Changeset 2082 for src/ASM/CPP2012policy
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 Jun 14, 2012, 4:26:23 PM (8 years ago)
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src/ASM/CPP2012policy/proof.tex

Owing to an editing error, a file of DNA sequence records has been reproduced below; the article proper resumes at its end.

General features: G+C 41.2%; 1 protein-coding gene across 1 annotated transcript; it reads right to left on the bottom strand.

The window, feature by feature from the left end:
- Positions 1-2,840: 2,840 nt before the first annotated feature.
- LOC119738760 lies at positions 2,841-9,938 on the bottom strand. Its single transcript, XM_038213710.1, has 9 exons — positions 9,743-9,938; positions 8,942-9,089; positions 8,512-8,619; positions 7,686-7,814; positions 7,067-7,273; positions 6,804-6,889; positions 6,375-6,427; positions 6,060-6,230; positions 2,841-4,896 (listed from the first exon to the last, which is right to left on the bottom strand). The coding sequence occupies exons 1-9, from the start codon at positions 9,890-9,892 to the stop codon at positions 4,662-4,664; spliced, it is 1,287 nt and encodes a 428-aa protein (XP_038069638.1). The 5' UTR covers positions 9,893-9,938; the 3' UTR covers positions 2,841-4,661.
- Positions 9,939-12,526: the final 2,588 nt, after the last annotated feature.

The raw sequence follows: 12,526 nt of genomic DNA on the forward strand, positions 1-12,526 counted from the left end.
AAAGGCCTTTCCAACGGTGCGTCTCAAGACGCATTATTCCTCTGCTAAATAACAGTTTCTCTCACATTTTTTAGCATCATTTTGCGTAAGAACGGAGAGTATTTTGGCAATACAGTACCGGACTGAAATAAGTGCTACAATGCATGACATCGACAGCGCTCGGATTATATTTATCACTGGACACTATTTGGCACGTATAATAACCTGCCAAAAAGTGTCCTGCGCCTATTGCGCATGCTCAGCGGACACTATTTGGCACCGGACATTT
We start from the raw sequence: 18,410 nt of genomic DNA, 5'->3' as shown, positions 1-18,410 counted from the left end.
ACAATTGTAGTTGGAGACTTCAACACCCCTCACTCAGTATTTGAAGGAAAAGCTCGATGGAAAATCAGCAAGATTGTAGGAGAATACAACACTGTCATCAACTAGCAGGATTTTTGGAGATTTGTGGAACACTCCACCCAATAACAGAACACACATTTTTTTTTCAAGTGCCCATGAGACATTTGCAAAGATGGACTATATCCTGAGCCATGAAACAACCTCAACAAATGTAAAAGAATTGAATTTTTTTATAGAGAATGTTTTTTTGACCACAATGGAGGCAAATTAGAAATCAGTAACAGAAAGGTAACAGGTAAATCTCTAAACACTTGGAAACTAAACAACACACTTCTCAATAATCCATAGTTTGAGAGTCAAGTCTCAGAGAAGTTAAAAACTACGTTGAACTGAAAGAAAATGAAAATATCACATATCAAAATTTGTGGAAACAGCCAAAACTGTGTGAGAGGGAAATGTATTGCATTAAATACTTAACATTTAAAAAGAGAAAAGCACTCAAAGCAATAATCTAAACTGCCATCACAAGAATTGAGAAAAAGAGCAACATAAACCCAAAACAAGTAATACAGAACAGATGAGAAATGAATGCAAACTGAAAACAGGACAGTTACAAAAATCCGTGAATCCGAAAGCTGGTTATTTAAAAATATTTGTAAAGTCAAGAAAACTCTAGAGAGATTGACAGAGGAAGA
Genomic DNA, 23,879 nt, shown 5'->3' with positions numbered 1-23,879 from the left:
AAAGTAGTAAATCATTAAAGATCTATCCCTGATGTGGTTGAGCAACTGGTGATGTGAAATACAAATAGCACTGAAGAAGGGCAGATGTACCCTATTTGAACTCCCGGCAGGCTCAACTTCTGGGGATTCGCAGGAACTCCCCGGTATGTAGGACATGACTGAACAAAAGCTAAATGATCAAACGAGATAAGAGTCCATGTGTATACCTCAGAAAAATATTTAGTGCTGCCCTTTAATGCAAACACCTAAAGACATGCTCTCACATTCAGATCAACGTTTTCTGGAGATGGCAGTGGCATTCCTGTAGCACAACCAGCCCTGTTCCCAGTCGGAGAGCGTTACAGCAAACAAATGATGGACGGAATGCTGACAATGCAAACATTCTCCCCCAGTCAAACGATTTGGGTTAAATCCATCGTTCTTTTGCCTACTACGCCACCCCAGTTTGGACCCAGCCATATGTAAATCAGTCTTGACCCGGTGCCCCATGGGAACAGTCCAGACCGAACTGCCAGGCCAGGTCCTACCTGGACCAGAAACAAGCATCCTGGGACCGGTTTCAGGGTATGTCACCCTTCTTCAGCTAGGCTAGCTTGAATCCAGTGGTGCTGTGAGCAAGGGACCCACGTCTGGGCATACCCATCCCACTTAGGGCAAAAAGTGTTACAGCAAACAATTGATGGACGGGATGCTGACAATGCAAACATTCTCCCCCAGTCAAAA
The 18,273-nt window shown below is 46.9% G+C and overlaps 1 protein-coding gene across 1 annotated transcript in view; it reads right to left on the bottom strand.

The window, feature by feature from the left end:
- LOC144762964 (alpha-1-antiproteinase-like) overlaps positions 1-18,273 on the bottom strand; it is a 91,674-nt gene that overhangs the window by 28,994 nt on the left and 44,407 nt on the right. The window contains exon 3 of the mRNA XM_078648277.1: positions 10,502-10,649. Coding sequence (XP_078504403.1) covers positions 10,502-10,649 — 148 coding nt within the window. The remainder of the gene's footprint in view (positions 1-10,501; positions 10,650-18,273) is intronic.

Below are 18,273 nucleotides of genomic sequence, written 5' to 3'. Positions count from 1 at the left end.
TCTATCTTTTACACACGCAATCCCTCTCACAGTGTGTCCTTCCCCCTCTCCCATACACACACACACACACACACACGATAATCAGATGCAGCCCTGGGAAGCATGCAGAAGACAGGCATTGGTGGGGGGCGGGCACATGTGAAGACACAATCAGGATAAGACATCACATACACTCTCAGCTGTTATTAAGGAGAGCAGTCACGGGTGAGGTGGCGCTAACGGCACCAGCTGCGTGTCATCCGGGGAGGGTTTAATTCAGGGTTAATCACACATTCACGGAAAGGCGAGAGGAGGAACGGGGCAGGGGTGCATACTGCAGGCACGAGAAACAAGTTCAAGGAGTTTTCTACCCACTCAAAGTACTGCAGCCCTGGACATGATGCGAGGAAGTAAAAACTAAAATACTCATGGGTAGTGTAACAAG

r2080 r2082 4 4 detail. 5 5 6 Since our computation is a least fixed point computation, we must prove 7 termination in order to prove correctness: if the algorithm is halted after 8 a number of steps without reaching a fixed point, the solution is not 9 guaranteed to be correct. More specifically, jumps might be encoded whose 10 displacement is too great for the instruction chosen. 11 12 Proof of termination rests on the fact that jumps can only increase, which 13 means that we must reach a fixed point after at most $2n$ iterations, with 14 $2n$ the number of jumps in the program. This worst case is reached if at every 15 iteration, we change the encoding of exactly one jump; since a jump can change 16 from {\tt short} to {\tt medium} and from {\tt medium} to {\tt long}, there 17 can be at most $2n$ changes. 18 19 This proof has been executed in the ``Russell'' style from~\cite{Sozeau2006}. 20 We have proven some invariants of the {\sc f} function from the previous 21 section; these invariants are then used to prove properties that hold for every 22 iteration of the fixed point computation; and finally, we can prove some 23 properties of the fixed point. 24 25 The invariants for the fold function. Note that during the fixed point 26 computation, the $sigma$ functions are implemented as tries, so in order to 27 compute $sigma(i)$, we lookup the value for $i$ in the corresponding trie. 28 29 \begin{lstlisting} 30 (out_of_program_none prefix policy) $\wedge$ 31 (jump_not_in_policy prefix policy) $\wedge$ 32 (policy_increase prefix old_sigma policy) $\wedge$ 33 (policy_compact_unsafe prefix labels policy) $\wedge$ 34 (policy_safe prefix labels added old_sigma policy) $\wedge$ 35 (\fst (bvt_lookup $\ldots$ 36 (bitvector_of_nat ? 0) (\snd policy) $\langle$0,short_jump$\rangle$) = 0) $\wedge$ 37 (\fst policy = \fst (bvt_lookup $\ldots$ 38 (bitvector_of_nat ? (prefix)) (\snd policy) $\langle$0,short_jump$\rangle$)) $\wedge$ 39 (added = 0 → policy_pc_equal prefix old_sigma policy) $\wedge$ 40 (policy_jump_equal prefix old_sigma policy → added = 0) 41 \end{lstlisting} 42 43 These invariants have the following meanings: 44 45 \begin{itemize} 46 \item {\tt out\_of\_program\_none} shows that if we try to lookup a value 47 beyond the program, we will get an empty result; 48 \item {\tt jump\_not\_in\_policy} shows that an instruction that is not a jump 49 will have a {\tt short\_jump} as its associated jump length; 50 \item {\tt policy\_increase} shows that between iterations, jumps either increase (i.e. from {\tt short\_jump} to {\tt medium\_jump} or from {\tt medium\_jump} to {\tt long\_jump}) or remain equal; 51 \item {\tt policy\_compact\_unsafe} shows that the policy is compact (instrucftions directly follow each other and do not overlap); 52 \item {\tt policy\_safe} shows that jumps selected are appropriate for the 53 distance between their position and their target, and the jumps selected are 54 the smallest possible; 55 \item Then there are two properties that fix the values of $\sigma(0)$ and 56 $\sigma(n)$ (with $n$ the size of the program); 57 \item And finally two predicates that link the value of $added$ to reaching 58 of a fixed point. 59 \end{itemize} 60 61 \begin{lstlisting} 62 ($\Sigma$x:bool × (option ppc_pc_map). 63 let $\langle$no_ch,y$\rangle$ := x in 64 match y with 65 [ None ⇒ nec_plus_ultra program old_policy 66  Some p ⇒ (out_of_program_none program p) $\wedge$ 67 (jump_not_in_policy program p) $\wedge$ 68 (policy_increase program old_policy p) $\wedge$ 69 (no_ch = true → policy_compact program labels p) $\wedge$ 70 (\fst (bvt_lookup $\ldots$ 71 (bitvector_of_nat ? 0) (\snd p) $\langle$0,short_jump$\rangle$) = 0) $\wedge$ 72 (\fst p = \fst (bvt_lookup $\ldots$ 73 (bitvector_of_nat ? (program)) (\snd p) $\langle$0,short_jump$\rangle$)) $\wedge$ 74 (no_ch = true $\rightarrow$ policy_pc_equal program old_policy p) $\wedge$ 75 (policy_jump_equal program old_policy p $\rightarrow$ no_ch = true) $\wedge$ 76 (\fst p < 2^16) 77 ]) 78 \end{lstlisting} 79 80 The main correctness statement, then, is as follows: 6 The main correctness statement is as follows: 81 7 82 8 \begin{lstlisting} … … 96 22 let next_pc := \fst (sigma (add ? ppc (bitvector_of_nat ? 1))) in 97 23 (nat_of_bitvector $\ldots$ ppc ≤ instr_list → 98 next_pc = add 16pc (bitvector_of_nat $\ldots$24 next_pc = add ? pc (bitvector_of_nat $\ldots$ 99 25 (instruction_size lookup_labels sigma policy ppc instruction))) 100 26 $\wedge$ … … 118 44 And finally, we enforce that the program starts at address 0, i.e. 119 45 $\sigma(0) = 0$. 46 47 Since our computation is a least fixed point computation, we must prove 48 termination in order to prove correctness: if the algorithm is halted after 49 a number of steps without reaching a fixed point, the solution is not 50 guaranteed to be correct. More specifically, jumps might be encoded whose 51 displacement is too great for the instruction chosen. 52 53 Proof of termination rests on the fact that jumps can only increase, which 54 means that we must reach a fixed point after at most $2n$ iterations, with 55 $2n$ the number of jumps in the program. This worst case is reached if at every 56 iteration, we change the encoding of exactly one jump; since a jump can change 57 from {\tt short} to {\tt medium} and from {\tt medium} to {\tt long}, there 58 can be at most $2n$ changes. 59 60 This proof has been executed in the ``Russell'' style from~\cite{Sozeau2006}. 61 We have proven some invariants of the {\sc f} function from the previous 62 section; these invariants are then used to prove properties that hold for every 63 iteration of the fixed point computation; and finally, we can prove some 64 properties of the fixed point. 65 66 \subsection{Fold invariants} 67 68 These are the invariants that hold during the fold of {\sc f} over the program, 69 and that will later on be used to prove the properties of the iteration. 70 71 Note that during the fixed point computation, the $\sigma$ function is 72 implemented as a trie for ease access; computing $\sigma(x)$ is done by looking 73 up the value of $x$ in the trie. Actually, during the fold, the value we 74 pass along is a couple $\mathbb{N} \times \mathtt{ppc_pc_map}$. The natural 75 number is the number of bytes added to the program so far with respect to 76 the previous iteration, and {\tt ppc\_pc\_map} is a couple of the current 77 size of the program and our $\sigma$ function. 78 79 \begin{lstlisting} 80 definition out_of_program_none := 81 $\lambda$prefix:list labelled_instruction.$\lambda$sigma:ppc_pc_map. 82 $\forall$i.i < 2^16 → (i > prefix $\leftrightarrow$ 83 bvt_lookup_opt $\ldots$ (bitvector_of_nat ? i) (\snd sigma) = None ?). 84 \end{lstlisting} 85 86 This invariant states that every pseudoaddress not yet treated cannot be 87 found in the lookup trie. 88 89 \begin{lstlisting} 90 definition not_jump_default ≝ 91 $\lambda$prefix:list labelled_instruction.$\lambda$sigma:ppc_pc_map. 92 $\forall$i.i < prefix → 93 ¬is_jump (\snd (nth i ? prefix $\langle$None ?, Comment []$\rangle$)) → 94 \snd (bvt_lookup $\ldots$ (bitvector_of_nat ? i) (\snd sigma) 95 $\langle$0,short_jump$\rangle$) = short_jump. 96 \end{lstlisting} 97 98 This invariant states that when we try to look up the jump length of a 99 pseudoaddress where there is no jump, we will get the default value, a short 100 jump. 101 102 \begin{lstlisting} 103 definition jump_increase := 104 λprefix:list labelled_instruction.λop:ppc_pc_map.λp:ppc_pc_map. 105 ∀i.i ≤ prefix → 106 let $\langle$opc,oj$\rangle$ := 107 bvt_lookup $\ldots$ (bitvector_of_nat ? i) (\snd op) $\langle$0,short_jump$\rangle$ in 108 let $\langle$pc,j$\rangle$ := 109 bvt_lookup $\ldots$ (bitvector_of_nat ? i) (\snd p) $\langle$0,short_jump$\rangle$ in 110 jmpleq oj j. 111 \end{lstlisting} 112 113 This invariant states that between iterations ($op$ being the previous 114 iteration, and $p$ the current one), jump lengths either remain equal or 115 increase. It is needed for proving termination. 116 117 \begin{lstlisting} 118 definition sigma_compact_unsafe := 119 λprogram:list labelled_instruction.λlabels:label_map.λsigma:ppc_pc_map. 120 ∀n.n < program → 121 match bvt_lookup_opt $\ldots$ (bitvector_of_nat ? n) (\snd sigma) with 122 [ None ⇒ False 123  Some x ⇒ let $\langle$pc,j$\rangle$ := x in 124 match bvt_lookup_opt $\ldots$ (bitvector_of_nat ? (S n)) (\snd sigma) with 125 [ None ⇒ False 126  Some x1 ⇒ let $\langle$pc1,j1$\rangle$ ≝ x1 in 127 pc1 = pc + instruction_size_jmplen j 128 (\snd (nth n ? program $\langle$None ?, Comment []$\rangle$))) 129 ] 130 ]. 131 \end{lstlisting} 132 133 This is a temporary formulation of the main property 134 ({\tt sigma\_policy\_specification}); its main difference 135 with the final version is that it uses {\tt instruction\_size\_jmplen} to 136 compute the instruction size. This function uses $j$ to compute the size 137 of jumps (i.e. it uses the $\sigma$ function under construction), instead 138 of looking at the distance between source and destination. This is because 139 $\sigma$ is still under construction; later on we will prove that after the 140 final iteration, {\tt sigma\_compact\_unsafe} is equivalent to the main 141 property. 142 143 \begin{lstlisting} 144 definition sigma_safe := 145 λprefix:list labelled_instruction.λlabels:label_map.λadded:$\mathbb{N}$. 146 λold_sigma:ppc_pc_map.λsigma:ppc_pc_map. 147 ∀i.i < prefix → let $\langle$pc,j$\rangle$ := 148 bvt_lookup $\ldots$ (bitvector_of_nat ? i) (\snd sigma) $\langle$0,short_jump$\rangle$ in 149 let pc_plus_jmp_length := bitvector_of_nat ? (\fst (bvt_lookup $\ldots$ 150 (bitvector_of_nat ? (S i)) (\snd sigma) $\langle$0,short_jump$\rangle$)) in 151 let $\langle$label,instr$\rangle$ := nth i ? prefix $\langle$None ?, Comment [ ]$\rangle$ in 152 $\forall$dest.is_jump_to instr dest $\rightarrow$ 153 let paddr := lookup_def $\ldots$ labels dest 0 in 154 let addr := bitvector_of_nat ? (if leb i paddr (* forward jump *) 155 then \fst (bvt_lookup $\ldots$ (bitvector_of_nat ? paddr) (\snd old_sigma) 156 $\langle$0,short_jump$\rangle$) + added 157 else \fst (bvt_lookup $\ldots$ (bitvector_of_nat ? paddr) (\snd sigma) 158 $\langle$0,short_jump$\rangle$)) in 159 match j with 160 [ short_jump $\Rightarrow$ $\neg$is_call instr $\wedge$ 161 \fst (short_jump_cond pc_plus_jmp_length addr) = true 162  medium_jump $\Rightarrow$ $\neg$is_relative_jump instr $\wedge$ 163 \fst (medium_jump_cond pc_plus_jmp_length addr) = true $\wedge$ 164 \fst (short_jump_cond pc_plus_jmp_length addr) = false 165  long_jump $\Rightarrow$ \fst (short_jump_cond pc_plus_jmp_length addr) = false 166 $\wedge$ \fst (medium_jump_cond pc_plus_jmp_length addr) = false 167 ]. 168 \end{lstlisting} 169 170 This is a more direct safety property: it states that jump instructions are 171 encoded properly, and that no wrong jump instructions are chosen. 172 173 Note that we compute the distance using the memory address of the instruction 174 plus its size: this is due to the behaviour of the MCS51 architecture, which 175 increases the program counter directly after fetching, and only then executes 176 the jump. 177 178 \begin{lstlisting} 179 \fst (bvt_lookup $\ldots$ (bitvector_of_nat ? 0) (\snd policy) 180 $\langle$0,short_jump$\rangle$) = 0) 181 \fst policy = \fst (bvt_lookup $\ldots$ 182 (bitvector_of_nat ? (prefix)) (\snd policy) $\langle$0,short_jump$\rangle$) 183 \end{lstlisting} 184 185 These two properties give the values of $\sigma$ for the start and end of the 186 program; $\sigma(0) = 0$ and $\sigma(n)$, where $n$ is the number of 187 instructions up until now, is equal to the maximum memory address so far. 188 189 \begin{lstlisting} 190 (added = 0 → policy_pc_equal prefix old_sigma policy)) 191 (policy_jump_equal prefix old_sigma policy → added = 0)) 192 \end{lstlisting} 193 194 And finally, two properties that deal with what happens when the previous 195 iteration does not change with respect to the current one. $added$ is the 196 variable that keeps track of the number of bytes we have added to the program 197 size by changing jumps; if this is 0, the program has not changed and vice 198 versa. 199 200 We need to use two different formulations, because the fact that $added$ is 0 201 does not guarantee that no jumps have changed: it is possible that we have 202 replaced a short jump with a medium jump, which does not change the size. 203 204 Therefore {\tt policy\_pc\_equal} states that $old\_sigma_1(x) = sigma_1(x)$, 205 whereas {\tt policy\_jump\_equal} states that $old\_sigma_2(x) = sigma_2(x)$. 206 This formulation is sufficient to prove termination and compactness. 207 208 Proving these invariants is simple, usually by induction on the prefix length. 209 210 \subsection{Iteration invariants} 211 212 These are invariants that hold after the completion of an iteration. The main 213 difference between these invariants and the fold invariants is that after the 214 completion of the fold, we check whether the program size does not supersede 215 65 Kbytes (the maximum memory size the MCS51 can address). 216 217 The type of an iteration therefore becomes an option type: {\tt None} in case 218 the program becomes larger than 65 KBytes, or $\mathtt{Some}\ \sigma$ 219 otherwise. We also no longer use a natural number to pass along the number of 220 bytes added to the program size, but a boolean that indicates whether we have 221 changed something during the iteration or not. 222 223 If an iteration returns {\tt None}, we have the following invariant: 224 225 \begin{lstlisting} 226 definition nec_plus_ultra := 227 λprogram:list labelled_instruction.λp:ppc_pc_map. 228 ¬(∀i.i < program → 229 is_jump (\snd (nth i ? program $\langle$None ?, Comment []$\rangle$)) → 230 \snd (bvt_lookup $\ldots$ (bitvector_of_nat 16 i) (\snd p) $\langle$0,short_jump$\rangle$) = 231 long_jump). 232 \end{lstlisting} 233 234 This invariant is applied to $old\_sigma$; if our program becomes too large 235 for memory, the previous iteration cannot have every jump encoded as a long 236 jump. This is needed later on in the proof of termination. 237 238 If the iteration returns $\mathtt{Some}\ \sigma$, the invariants 239 {\tt out\_of\_program\_none}, {\tt not\_jump\_default}, {\tt jump\_increase}, 240 and the two invariants that deal with $\sigma(0)$ and $\sigma(n)$ are 241 retained without change. 242 243 Instead of using {\tt sigma\_compact\_unsafe}, we can now use the proper 244 invariant: 245 246 \begin{lstlisting} 247 definition sigma_compact: list labelled_instruction → label_map → ppc_pc_map → Prop := 248 λprogram.λlabels.λsigma. 249 ∀n.n < program → 250 match bvt_lookup_opt $\ldots$ (bitvector_of_nat ? n) (\snd sigma) with 251 [ None ⇒ False 252  Some x ⇒ let $\langle$pc,j$\rangle$ := x in 253 match bvt_lookup_opt $\ldots$ (bitvector_of_nat ? (S n)) (\snd sigma) with 254 [ None ⇒ False 255  Some x1 ⇒ let $\langle$pc1,j1$\rangle$ := x1 in 256 pc1 = pc + instruction_size 257 (λid.bitvector_of_nat ? (lookup_def ?? labels id 0)) 258 (λppc.bitvector_of_nat ? 259 (\fst (bvt_lookup $\ldots$ ppc (\snd sigma) $\langle$0,short_jump$\rangle$))) 260 (λppc.jmpeqb long_jump (\snd (bvt_lookup $\ldots$ ppc 261 (\snd sigma) $\langle$0,short_jump$\rangle$))) (bitvector_of_nat ? n) 262 (\snd (nth n ? program $\langle$None ?, Comment []$\rangle$)) 263 ] 264 ]. 265 \end{lstlisting} 266 267 This is the same invariant as ${\tt sigma\_compact\_unsafe}$, but instead it 268 computes the sizes of jump instructions by looking at the distance between 269 position and destination using $\sigma$. 270 271 In actual use, the invariant is qualified: $\sigma$ is compact if there have 272 been no changes (i.e. the boolean passed along is {\tt true}). This is to 273 reflect the fact that we are doing a least fixed point computation: the result 274 is only correct when we have reached the fixed point. 275 276 There is another, trivial, invariant if the iteration returns 277 $\mathtt{Some}\ \sigma$: 278 279 \begin{lstlisting} 280 \fst p < 2^16 281 \end{lstlisting} 282 283 The invariants that are taken directly from the fold invariants are trivial to 284 prove. 285 286 The proof of {\tt nec\_plus\_ultra} works as follows: if we return {\tt None}, 287 then the program size must be greater than 65 Kbytes. However, since the 288 previous iteration did not return {\tt None} (because otherwise we would 289 terminate immediately), the program size in the previous iteration must have 290 been smaller than 65 Kbytes. 291 292 Suppose that all the jumps in the previous iteration are long jumps. This means 293 that all jumps in this iteration are long jumps as well, and therefore that 294 both iterations are equal in jumps. Per the invariant, this means that 295 $added = 0$, and therefore that all addresses in both iterations are equal. 296 But if all addresses are equal, the program sizes must be equal too, which 297 means that the program size in the current iteration must be smaller than 298 65 Kbytes. This contradicts the earlier hypothesis, hence not all jumps in 299 the previous iteration are long jumps. 300 301 The proof of {\tt sigma\_compact} follows from {\tt sigma\_compact\_unsafe} and 302 the fact that we have reached a fixed point, i.e. the previous iteration and 303 the current iteration are the same. This means that the results of 304 {\tt instruction\_size\_jmplen} and {\tt instruction\_size} are the same. 305 306 \subsection{Final properties} 307 308 These are the invariants that hold after $2n$ iterations, where $n$ is the 309 program size. Here, we only need {\tt out\_of\_program\_none}, 310 {\tt sigma\_compact} and the fact that $\sigma(0) = 0$.